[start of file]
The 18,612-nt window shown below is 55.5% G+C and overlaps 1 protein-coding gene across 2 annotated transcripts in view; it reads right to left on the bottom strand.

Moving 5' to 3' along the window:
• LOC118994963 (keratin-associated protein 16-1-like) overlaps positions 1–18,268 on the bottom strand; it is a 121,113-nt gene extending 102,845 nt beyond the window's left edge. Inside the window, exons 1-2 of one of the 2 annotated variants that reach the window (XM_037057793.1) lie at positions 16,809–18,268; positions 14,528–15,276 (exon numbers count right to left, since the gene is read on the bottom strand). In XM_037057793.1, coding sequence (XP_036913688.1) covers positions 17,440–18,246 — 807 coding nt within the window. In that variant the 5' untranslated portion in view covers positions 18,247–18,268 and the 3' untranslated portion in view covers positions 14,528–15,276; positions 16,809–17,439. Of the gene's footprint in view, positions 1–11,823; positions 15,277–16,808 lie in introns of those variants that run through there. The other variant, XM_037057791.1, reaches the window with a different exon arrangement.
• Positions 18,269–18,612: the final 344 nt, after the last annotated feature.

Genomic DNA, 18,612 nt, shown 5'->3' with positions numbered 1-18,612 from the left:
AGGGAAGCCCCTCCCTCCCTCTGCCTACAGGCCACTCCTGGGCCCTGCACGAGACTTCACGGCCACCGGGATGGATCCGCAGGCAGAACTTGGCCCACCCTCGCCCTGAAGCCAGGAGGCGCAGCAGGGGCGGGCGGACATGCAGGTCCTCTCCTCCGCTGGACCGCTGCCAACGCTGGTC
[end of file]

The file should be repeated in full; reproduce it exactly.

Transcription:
The 18,612-nt window shown below is 55.5% G+C and overlaps 1 protein-coding gene across 2 annotated transcripts in view; it reads right to left on the bottom strand.

Moving 5' to 3' along the window:
• LOC118994963 (keratin-associated protein 16-1-like) overlaps positions 1–18,268 on the bottom strand; it is a 121,113-nt gene extending 102,845 nt beyond the window's left edge. Inside the window, exons 1-2 of one of the 2 annotated variants that reach the window (XM_037057793.1) lie at positions 16,809–18,268; positions 14,528–15,276 (exon numbers count right to left, since the gene is read on the bottom strand). In XM_037057793.1, coding sequence (XP_036913688.1) covers positions 17,440–18,246 — 807 coding nt within the window. In that variant the 5' untranslated portion in view covers positions 18,247–18,268 and the 3' untranslated portion in view covers positions 14,528–15,276; positions 16,809–17,439. Of the gene's footprint in view, positions 1–11,823; positions 15,277–16,808 lie in introns of those variants that run through there. The other variant, XM_037057791.1, reaches the window with a different exon arrangement.
• Positions 18,269–18,612: the final 344 nt, after the last annotated feature.

Genomic DNA, 18,612 nt, shown 5'->3' with positions numbered 1-18,612 from the left:
AGGGAAGCCCCTCCCTCCCTCTGCCTACAGGCCACTCCTGGGCCCTGCACGAGACTTCACGGCCACCGGGATGGATCCGCAGGCAGAACTTGGCCCACCCTCGCCCTGAAGCCAGGAGGCGCAGCAGGGGCGGGCGGACATGCAGGTCCTCTCCTCCGCTGGACCGCTGCCAACGCTGGTC